Section 2.3 provides that a TS shall collect and maintain a copy of each breath alcohol test record produced by a machine in the “Subject File.” Section 2.3.1 provides that evidential subject test records may only be produced by a certified instrument in an approved evidential testing location, and that such records must be sequentially numbered. Section 2.3.2 provides that no alterations may be made to data on a printed subject test record. Thus, if the breath test operator has erred in entering information for a breath test, that data may not later be altered. Section 2.3.3 provides a procedure when a breath test slip is missing. Section 2.3.4 provides that test records produced in a laboratory are not evidential and must not be kept in the Subject File. Discovery requests should seek both test slips in the Subject File as well as any non-evidential slips not kept in the Subject File.

Section 2.4 governs records in the “Maintenance File” pertaining to instrument and simulator maintenance and repair and certificates of calibration for thermometers used in the calibration procedures. Calibration procedures are discussed later. Section 2.4.1 provides that maintenance records shall be organized and detailed enough to allow any other TS to render an opinion in litigation concerning the maintenance history of the machine. Thus, it is not enough that a TS claims to “know” what he or she has done on and to the machine; others must be able to also “know” it just from looking at the records. Section 2.4.2 requires that each INSP TS (see section1.1.2) record be kept in the Maintenance File. Section 2.4.3 requires that each ACA test record generated by an inspection “to demonstrate the ability the instrument to detect and subtract acetone,” as required by section, be kept in the Maintenance File.12

Section 2.4.4 provides that the Maintenance File shall contain notes “regarding the major components . . . that are replaced or repaired.” Section provides that if abbreviations or codes are used to describe maintenance and repairs, there shall be a document clearly explaining the codes and abbreviations. Section 2.4.5 requires that the Maintenance File contain notes of major components of each simulator that is replaced or repaired. Section 2.4.6 requires that the Maintenance File contain documentation establishing the NIST traceability of thermometers used in the calibration procedures.

Every document in the Maintenance File should be sought in discovery. The necessary time frame for each type of document will vary from category to category. For example, the necessary time frame for records of major repairs should be substantially longer (perhaps even years) than the INSP TS and acetone ACA records.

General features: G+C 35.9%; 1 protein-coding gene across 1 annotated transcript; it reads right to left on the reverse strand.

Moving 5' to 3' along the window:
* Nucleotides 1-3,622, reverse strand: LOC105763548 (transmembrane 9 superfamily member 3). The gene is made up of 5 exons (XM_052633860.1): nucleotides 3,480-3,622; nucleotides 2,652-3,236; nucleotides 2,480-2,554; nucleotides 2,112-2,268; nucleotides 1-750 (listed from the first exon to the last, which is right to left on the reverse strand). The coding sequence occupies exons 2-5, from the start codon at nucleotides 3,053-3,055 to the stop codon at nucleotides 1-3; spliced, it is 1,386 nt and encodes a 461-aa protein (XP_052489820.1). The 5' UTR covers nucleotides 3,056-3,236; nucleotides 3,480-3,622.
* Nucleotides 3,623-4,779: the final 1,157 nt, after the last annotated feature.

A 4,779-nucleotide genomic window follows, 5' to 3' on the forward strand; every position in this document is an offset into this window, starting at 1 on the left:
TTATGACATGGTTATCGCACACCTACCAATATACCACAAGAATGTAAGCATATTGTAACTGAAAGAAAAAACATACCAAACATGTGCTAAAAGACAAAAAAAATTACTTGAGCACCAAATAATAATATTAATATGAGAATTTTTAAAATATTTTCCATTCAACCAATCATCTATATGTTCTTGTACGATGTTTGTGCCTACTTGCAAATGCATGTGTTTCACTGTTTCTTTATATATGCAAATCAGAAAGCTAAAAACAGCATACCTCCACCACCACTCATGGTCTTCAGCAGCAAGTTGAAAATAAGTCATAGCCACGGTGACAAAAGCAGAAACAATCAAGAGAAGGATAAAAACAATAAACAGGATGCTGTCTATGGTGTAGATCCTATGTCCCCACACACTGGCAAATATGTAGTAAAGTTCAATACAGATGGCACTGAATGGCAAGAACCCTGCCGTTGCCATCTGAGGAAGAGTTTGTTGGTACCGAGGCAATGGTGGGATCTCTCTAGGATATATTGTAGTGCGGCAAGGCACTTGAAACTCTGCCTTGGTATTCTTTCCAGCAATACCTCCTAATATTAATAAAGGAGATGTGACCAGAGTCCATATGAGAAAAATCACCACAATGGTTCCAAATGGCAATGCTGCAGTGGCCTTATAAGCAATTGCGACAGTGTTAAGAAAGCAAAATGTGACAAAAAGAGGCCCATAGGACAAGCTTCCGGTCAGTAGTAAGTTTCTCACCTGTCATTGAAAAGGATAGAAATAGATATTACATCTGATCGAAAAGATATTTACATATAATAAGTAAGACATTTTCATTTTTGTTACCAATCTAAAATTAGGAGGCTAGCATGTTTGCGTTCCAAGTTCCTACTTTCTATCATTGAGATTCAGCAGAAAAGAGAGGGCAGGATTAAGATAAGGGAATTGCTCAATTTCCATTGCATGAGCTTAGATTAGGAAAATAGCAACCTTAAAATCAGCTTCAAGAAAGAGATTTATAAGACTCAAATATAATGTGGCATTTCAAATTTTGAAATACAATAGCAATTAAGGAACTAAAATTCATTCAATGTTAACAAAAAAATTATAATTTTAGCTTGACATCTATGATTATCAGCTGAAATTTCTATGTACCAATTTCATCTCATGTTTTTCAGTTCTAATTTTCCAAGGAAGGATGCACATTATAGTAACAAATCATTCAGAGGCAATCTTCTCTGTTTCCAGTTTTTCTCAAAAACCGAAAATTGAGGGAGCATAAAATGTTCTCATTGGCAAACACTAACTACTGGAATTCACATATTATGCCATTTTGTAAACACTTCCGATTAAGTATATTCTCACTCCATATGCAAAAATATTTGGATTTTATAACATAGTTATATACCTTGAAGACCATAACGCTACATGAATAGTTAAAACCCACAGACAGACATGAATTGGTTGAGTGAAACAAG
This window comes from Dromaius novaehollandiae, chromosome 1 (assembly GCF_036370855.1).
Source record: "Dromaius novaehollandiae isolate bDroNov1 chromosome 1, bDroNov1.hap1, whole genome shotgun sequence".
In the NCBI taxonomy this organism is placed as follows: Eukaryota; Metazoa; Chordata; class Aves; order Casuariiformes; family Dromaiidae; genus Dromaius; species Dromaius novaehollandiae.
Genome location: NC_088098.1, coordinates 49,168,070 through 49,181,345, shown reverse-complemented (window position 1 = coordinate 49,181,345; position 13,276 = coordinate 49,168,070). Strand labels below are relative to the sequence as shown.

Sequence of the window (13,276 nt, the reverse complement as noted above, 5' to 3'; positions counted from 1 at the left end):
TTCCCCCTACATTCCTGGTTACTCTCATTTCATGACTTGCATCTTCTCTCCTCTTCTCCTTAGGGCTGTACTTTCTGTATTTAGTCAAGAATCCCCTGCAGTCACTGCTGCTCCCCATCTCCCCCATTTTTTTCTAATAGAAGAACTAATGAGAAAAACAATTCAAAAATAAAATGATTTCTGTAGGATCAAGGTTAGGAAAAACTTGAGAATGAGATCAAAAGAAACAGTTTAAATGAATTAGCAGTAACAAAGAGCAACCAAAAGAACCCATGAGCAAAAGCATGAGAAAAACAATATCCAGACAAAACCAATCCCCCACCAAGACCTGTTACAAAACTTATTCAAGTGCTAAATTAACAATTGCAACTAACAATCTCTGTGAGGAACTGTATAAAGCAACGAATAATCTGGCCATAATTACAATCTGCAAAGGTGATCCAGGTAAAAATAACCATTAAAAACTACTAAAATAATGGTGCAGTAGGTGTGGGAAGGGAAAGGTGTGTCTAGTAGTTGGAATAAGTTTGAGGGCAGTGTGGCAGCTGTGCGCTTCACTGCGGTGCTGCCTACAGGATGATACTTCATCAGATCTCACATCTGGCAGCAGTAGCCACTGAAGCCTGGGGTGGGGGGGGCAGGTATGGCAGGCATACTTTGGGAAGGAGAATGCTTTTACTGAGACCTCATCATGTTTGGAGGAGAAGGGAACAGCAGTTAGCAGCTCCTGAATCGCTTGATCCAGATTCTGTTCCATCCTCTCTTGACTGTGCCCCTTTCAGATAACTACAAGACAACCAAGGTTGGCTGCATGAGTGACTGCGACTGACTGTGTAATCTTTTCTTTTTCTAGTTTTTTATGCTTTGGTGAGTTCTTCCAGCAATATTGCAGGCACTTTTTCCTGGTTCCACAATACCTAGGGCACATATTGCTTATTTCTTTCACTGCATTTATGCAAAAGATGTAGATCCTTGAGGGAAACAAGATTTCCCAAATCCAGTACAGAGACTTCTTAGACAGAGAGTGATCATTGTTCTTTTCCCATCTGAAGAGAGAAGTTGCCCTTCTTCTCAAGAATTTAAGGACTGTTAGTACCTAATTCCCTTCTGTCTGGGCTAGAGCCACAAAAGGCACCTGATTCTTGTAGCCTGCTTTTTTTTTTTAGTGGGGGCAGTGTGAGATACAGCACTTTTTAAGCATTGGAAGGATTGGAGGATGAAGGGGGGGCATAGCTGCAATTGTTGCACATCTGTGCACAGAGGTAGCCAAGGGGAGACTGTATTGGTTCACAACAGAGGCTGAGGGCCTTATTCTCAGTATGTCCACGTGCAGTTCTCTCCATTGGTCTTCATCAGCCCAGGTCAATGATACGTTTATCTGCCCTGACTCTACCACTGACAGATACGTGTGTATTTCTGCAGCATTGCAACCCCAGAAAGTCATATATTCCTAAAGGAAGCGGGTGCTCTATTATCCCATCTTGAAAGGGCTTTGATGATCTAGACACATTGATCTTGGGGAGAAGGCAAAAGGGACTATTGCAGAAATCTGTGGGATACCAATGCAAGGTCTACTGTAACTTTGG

Part Three: “Electronic Data Management”

DPS has begun taking a new position with respect to reports generated from its electronic data. For decades, TS’s provided and defendants regularly obtained reports created from the electronic data. These reports were basically printouts of spreadsheet data and included such useful information as actual measured values when the reference solution was out of tolerance and error codes for any test in which there was an error. For decades, TS’s preached that defendants did not need individual breath test slips because TS’s preferred just to provide the breath test log generated from the electronic data. These logs allowed voluminous data to be viewed in a summary fashion that made it more useful and user friendly. DPS has now done an about-face and is instructing TS’s not to produce the breath test logs that they have long represented was all the defendants really needed in discovery. The new desire to only provide test slips is nothing more than an effort to limit information dissemination that could be useful in the defense of a breath test case.13

Section 3.1 sets out how useful the electronic data can be. Section 3.1.2 governs when a TS may manually enter data into the database in place of electronic data. The ability to manually enter data is part of what allowed Dee Wallace (a former technical supervisor) to fabricate on-site inspection records.14 Following this debacle, DPS required specific and explicit permission before any TS could manually enter or change data. Regrettably, the SOGs have eliminated the protections put in place to prevent the manual fabrication of records.